- MCDA for a personal decision
by Elizabeth Atherton
This article gives an overview of multi-criteria decision analysis (mcda) and the advantages of using it to structure decision problems. It includes a description of the use of mcda for a personal decision problem. The analysis was carried out informally on the job offers available to S. The decision problem was then modelled using Analytica, Bayesian updating and sensitivity analysis. The results modelled the decision maker’s opinions exactly. This resulted in him being able to negotiate much better working conditions, due to an increased understanding of his situation and what was important to him.
The aim of decision analysis is to help to improve decision makers’ understanding of their problem and to guide them towards the ‘best’ decision. mcda helps people to evaluate complicated situations in terms of their values (what they care about) and uncertainty (what they know or do not know). mcda can often give insight into how alternatives differ from one another and help people to identify new and improved alternatives.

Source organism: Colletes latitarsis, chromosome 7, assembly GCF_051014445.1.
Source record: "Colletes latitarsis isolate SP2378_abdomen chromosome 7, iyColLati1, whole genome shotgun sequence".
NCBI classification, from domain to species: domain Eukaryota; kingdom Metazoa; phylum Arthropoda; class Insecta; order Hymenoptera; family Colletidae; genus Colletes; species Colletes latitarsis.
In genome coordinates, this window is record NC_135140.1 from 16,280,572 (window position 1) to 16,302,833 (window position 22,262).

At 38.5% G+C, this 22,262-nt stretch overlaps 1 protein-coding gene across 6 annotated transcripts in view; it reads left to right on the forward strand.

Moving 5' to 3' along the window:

Decisions are often difficult to make because:
They are complicated -
there are too many things to think about at once or there are different opinions which need to be considered.
There is uncertainty -
the decision maker does not know what will happen in the future or does not really know how they feel about parts of the decision.
Multiple objectives -
the decision maker is trying to achieve several goals at once and this may involve conflicting goals which need to be traded off.
Multiple perspectives -
if there are several decision makers they may have different views and opinions about the situation. Small changes in opinion may change the decision made.